At our deepest core we are all connected and getting to that base line and trusting it’s really there is one of the keys to understanding reconciliation.
How many of us have longed for community, had group discussions about how and why community is important, read books about community building and built empires on the ideal of community?
We enter into these ideals but because we live in a society that has mass produced, fabricated community, we find our desires wanting. We find communities plagued with secrets, betrayal, unkept promises, clichés, failure, and rejection. So, we continue on, maybe wounded and bitter, and prescribe a new set of books, discussions and ideals about what “community really looks like.” The cycle continues until we are potentially left with a deep skepticism and ultimately isolated.
An underlying story I often hear when I meet kinfolk and why they have moved into an individualistic approach to life, involves failed connections with friends and/or spiritual family during difficult times. Stories of an upbringing in a community that was rigid and controlling or maybe feelings of abandonment from a taunting God that was distant and harsh. I’ve even experienced this failure myself and in the times of deepest dispar have often felt alone.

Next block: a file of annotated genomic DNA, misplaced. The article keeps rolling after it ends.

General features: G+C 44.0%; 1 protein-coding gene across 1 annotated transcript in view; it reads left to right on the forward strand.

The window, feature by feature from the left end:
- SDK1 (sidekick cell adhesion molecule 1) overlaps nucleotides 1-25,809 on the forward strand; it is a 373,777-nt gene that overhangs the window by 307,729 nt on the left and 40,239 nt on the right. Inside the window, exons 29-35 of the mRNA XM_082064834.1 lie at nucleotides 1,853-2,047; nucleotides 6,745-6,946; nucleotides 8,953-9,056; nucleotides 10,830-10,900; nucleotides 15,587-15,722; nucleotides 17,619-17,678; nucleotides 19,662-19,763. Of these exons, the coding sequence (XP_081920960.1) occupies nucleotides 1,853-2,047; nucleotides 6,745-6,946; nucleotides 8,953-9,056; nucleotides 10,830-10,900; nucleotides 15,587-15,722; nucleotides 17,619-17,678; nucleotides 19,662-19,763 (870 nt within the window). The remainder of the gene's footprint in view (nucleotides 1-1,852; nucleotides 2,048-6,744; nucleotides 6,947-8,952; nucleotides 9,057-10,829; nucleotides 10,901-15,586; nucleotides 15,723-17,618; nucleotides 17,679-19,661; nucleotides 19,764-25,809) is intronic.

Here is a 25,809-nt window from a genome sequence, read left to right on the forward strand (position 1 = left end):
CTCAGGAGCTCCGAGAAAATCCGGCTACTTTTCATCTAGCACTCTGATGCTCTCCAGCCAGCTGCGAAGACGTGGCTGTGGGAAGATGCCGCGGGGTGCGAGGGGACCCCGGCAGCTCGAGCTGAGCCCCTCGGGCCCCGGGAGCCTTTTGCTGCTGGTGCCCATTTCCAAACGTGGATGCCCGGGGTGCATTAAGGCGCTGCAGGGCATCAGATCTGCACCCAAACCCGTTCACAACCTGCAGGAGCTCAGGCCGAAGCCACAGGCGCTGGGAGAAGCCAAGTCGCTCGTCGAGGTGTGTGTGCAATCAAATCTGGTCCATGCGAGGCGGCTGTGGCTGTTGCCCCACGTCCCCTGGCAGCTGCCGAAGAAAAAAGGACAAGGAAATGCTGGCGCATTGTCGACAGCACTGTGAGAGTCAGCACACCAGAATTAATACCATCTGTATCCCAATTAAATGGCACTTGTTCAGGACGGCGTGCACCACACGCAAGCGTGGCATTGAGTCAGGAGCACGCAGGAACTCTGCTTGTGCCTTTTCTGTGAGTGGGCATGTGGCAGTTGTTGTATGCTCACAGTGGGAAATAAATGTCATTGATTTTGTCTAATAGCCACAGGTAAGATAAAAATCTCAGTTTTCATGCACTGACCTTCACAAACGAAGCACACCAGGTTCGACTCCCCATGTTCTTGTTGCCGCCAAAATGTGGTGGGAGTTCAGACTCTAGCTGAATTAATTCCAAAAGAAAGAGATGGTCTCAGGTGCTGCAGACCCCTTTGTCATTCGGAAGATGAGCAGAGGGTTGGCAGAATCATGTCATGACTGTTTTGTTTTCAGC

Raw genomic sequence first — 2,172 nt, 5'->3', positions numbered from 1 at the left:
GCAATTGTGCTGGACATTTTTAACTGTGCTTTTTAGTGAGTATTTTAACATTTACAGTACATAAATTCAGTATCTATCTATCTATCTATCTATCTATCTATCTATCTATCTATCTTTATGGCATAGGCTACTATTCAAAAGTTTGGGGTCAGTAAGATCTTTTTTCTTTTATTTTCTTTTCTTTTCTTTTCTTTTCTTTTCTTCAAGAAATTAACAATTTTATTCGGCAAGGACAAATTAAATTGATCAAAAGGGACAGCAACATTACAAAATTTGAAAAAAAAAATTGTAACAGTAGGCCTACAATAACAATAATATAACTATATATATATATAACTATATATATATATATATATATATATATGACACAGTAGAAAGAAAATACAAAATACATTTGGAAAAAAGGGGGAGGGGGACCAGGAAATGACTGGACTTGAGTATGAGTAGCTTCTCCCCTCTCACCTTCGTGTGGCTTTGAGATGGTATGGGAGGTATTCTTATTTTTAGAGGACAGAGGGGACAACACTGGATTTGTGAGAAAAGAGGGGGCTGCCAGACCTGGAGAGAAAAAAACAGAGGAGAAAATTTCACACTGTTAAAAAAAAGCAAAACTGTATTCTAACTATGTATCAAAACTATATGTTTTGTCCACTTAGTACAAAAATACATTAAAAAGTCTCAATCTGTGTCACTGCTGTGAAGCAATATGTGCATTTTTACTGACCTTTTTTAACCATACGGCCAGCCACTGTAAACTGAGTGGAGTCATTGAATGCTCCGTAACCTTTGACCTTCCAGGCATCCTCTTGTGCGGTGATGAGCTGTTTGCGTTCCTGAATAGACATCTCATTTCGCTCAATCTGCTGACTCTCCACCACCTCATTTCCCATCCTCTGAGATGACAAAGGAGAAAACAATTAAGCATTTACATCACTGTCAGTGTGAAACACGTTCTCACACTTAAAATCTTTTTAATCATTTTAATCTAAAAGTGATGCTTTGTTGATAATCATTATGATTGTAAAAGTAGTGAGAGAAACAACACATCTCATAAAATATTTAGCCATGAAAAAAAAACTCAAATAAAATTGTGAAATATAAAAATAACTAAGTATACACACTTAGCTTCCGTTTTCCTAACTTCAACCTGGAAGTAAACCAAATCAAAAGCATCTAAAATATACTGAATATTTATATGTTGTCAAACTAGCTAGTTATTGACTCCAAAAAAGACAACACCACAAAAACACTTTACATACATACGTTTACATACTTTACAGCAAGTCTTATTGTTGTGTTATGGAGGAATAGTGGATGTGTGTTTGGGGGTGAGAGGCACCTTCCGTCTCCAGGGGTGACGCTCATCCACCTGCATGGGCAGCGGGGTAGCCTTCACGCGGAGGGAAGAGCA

However, I have had the privilege of experiencing a grace-filled and faithful God who not only is patient and kind but actually already has this community built. Once I recognized that there was a baseline of connectivity that we all share, all created things, ancient passages about knitting together of the body and when one falls we all fall, when one is honored we are all honored and love your neighbor and most importantly love your enemy all started to make sense.
And so, I restate, at our deepest core we are all connected and getting to that base line and trusting it’s really there is one of the keys to understanding reconciliation.